Free Range Pig

Last Sunday we went to – The Pig Day Out – where we heard Lee McCosker, former owner of Melanda Park (she has sold the business but the current owners continue to rear free range pork), to speak about farming free range pork on a commercial basis.

McCosker, who is a strong supporter of the Humane Choice accreditation system, made a very clear distinction between farming rather than mass-producing pork. McCosker spoke about the many concerning parallels between the way pigs are currently commercially produced and the way chickens are mass produced. I was rather startled to hear that, unlike commercially raised chickens, pigs can be given both hormone and non-hormonal growth promotants, as well as anti-biotics. Equally concerning is that there is no legal definition of ‘free range’ in the pork industry. It is therefore very difficult for consumers to really know what they are getting unless they sourced their pork from farms certified by humane production organisations (who also certify the abatoirs for humane slaughter) or could visit the relevant farm and see for themselves. Her best guide – if you are looking on the internet is to see whether photographs showed pigs at all stages of development out in the fields or just sows and piglets. If there are only sows and piglets you might be looking at what is called ‘born free range’ where the sows give birth outside and piglets stay with them for the first month, until the piglets are moved indoors for intensive rearing. Not that we were having any of that type of pork on the day.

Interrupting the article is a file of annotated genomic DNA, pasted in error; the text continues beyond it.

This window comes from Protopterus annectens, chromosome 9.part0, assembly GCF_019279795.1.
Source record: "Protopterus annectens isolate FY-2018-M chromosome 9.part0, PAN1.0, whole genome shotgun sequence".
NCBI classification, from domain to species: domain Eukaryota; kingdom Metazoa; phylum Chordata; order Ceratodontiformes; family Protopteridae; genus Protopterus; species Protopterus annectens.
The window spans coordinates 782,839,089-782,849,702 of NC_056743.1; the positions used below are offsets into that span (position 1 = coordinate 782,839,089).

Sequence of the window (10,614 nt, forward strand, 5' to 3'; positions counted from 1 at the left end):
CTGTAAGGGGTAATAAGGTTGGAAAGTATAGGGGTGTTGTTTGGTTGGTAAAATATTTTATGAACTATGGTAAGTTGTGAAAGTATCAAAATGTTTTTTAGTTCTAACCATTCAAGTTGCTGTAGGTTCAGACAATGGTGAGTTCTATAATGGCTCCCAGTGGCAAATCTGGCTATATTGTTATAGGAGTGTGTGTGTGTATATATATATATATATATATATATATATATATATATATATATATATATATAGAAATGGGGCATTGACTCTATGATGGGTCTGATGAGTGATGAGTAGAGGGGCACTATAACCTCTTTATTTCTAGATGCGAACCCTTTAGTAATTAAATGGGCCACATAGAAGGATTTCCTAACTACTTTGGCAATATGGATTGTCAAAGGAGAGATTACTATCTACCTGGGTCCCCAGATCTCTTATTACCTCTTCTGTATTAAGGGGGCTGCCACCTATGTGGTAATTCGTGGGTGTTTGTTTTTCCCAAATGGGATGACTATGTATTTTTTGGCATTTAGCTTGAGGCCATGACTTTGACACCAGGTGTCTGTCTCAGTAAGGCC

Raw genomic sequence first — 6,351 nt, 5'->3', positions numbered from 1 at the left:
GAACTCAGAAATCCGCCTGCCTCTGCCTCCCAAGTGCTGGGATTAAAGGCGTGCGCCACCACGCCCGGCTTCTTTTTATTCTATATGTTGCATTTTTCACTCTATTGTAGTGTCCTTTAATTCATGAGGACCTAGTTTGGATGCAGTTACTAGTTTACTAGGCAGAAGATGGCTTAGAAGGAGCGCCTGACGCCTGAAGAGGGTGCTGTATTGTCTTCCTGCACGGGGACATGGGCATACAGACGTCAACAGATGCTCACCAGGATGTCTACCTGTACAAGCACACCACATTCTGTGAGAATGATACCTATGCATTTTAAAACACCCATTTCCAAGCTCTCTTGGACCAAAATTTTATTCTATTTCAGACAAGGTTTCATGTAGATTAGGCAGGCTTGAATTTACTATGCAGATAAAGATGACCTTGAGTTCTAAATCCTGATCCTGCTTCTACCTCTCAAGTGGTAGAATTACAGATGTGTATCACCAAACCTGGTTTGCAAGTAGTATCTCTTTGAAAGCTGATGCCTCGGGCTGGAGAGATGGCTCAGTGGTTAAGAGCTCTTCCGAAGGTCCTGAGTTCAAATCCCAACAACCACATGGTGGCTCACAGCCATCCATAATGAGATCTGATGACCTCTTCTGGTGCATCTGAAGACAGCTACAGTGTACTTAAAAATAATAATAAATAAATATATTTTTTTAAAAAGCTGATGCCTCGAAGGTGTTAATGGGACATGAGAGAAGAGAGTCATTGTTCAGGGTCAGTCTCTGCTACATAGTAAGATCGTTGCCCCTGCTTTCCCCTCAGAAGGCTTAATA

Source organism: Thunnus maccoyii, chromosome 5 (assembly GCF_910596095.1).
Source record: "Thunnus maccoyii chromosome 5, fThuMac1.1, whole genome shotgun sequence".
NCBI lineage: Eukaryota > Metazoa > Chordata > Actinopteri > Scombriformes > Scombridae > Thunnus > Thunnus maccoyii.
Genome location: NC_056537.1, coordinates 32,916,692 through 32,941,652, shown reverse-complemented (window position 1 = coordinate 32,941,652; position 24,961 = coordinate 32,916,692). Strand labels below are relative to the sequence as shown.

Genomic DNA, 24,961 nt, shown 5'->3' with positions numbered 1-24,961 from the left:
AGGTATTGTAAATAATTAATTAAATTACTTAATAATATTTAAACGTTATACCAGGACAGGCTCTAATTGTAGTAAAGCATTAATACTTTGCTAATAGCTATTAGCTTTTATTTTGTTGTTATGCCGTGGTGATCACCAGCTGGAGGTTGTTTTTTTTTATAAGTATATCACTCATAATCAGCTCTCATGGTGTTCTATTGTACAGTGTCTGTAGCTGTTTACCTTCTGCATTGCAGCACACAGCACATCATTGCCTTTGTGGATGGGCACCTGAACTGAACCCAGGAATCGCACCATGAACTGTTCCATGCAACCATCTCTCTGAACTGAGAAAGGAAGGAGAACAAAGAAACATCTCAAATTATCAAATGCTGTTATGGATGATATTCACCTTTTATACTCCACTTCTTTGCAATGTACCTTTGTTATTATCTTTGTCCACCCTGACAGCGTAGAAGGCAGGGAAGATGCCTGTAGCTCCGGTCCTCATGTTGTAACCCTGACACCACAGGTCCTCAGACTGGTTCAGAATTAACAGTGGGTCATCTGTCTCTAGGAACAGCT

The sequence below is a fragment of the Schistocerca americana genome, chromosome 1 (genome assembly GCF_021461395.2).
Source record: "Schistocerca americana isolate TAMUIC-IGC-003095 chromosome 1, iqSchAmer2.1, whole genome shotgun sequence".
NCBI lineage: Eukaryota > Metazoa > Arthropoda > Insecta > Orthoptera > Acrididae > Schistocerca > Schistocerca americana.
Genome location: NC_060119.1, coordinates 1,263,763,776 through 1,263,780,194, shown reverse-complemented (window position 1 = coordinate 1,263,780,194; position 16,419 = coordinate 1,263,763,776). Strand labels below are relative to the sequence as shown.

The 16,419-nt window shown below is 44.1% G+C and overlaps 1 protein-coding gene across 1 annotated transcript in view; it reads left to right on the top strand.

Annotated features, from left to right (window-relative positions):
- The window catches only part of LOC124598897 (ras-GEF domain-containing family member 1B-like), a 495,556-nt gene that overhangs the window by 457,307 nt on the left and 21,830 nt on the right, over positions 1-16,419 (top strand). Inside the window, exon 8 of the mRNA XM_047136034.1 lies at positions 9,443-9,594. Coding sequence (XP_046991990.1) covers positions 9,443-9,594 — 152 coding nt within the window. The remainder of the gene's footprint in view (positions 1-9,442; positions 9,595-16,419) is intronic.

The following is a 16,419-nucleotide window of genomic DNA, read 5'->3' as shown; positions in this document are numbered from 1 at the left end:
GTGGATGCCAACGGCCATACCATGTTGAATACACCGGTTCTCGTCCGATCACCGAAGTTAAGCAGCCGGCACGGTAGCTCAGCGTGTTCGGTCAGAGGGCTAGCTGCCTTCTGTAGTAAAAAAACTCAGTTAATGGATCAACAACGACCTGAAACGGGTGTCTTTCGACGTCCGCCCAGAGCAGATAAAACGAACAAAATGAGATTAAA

As a person trying to produce a commercially viable animal McCosker crossed the commercial white pigs used in intensive farming with rare breed pigs to produce an animal with sufficient hybrid vigour to grow well and which also retained its ‘nouse’ as a foraging animal. She must have got it right because her farm supplied a number of top end restaurants in NSW including Neil Perry’s. McCosker went on to discuss the intricacies of raising animals with the specific characteristics required by different restaurants. I would have enjoyed hearing more of this side of the story but it was time to taste the difference.

We were fortunate enough to be tucking into some free range Wessex Saddleback pigs, some of which had been raised by Chef Janet Jeffs herself. The main dish was pork marinated in Reidsdale cider and served with Ingelara potatoes and steamed winter greens. I really liked the peas which were included as part of the ‘greens’. They were only partly developed and served pod and all – both flavoursome and tender.


This tasty dish was followed by Claudia Roden’s flourless orange and almond cake served with orange blossom citrus and marscapone.


Just some advanced notice of another interesting Kitchen Cabinet event on 30 October. People who get in early will travel to Braidwood to experience A Taste of Convict Life, A special event in association with the Crave Sydney International Food Festival 2011.

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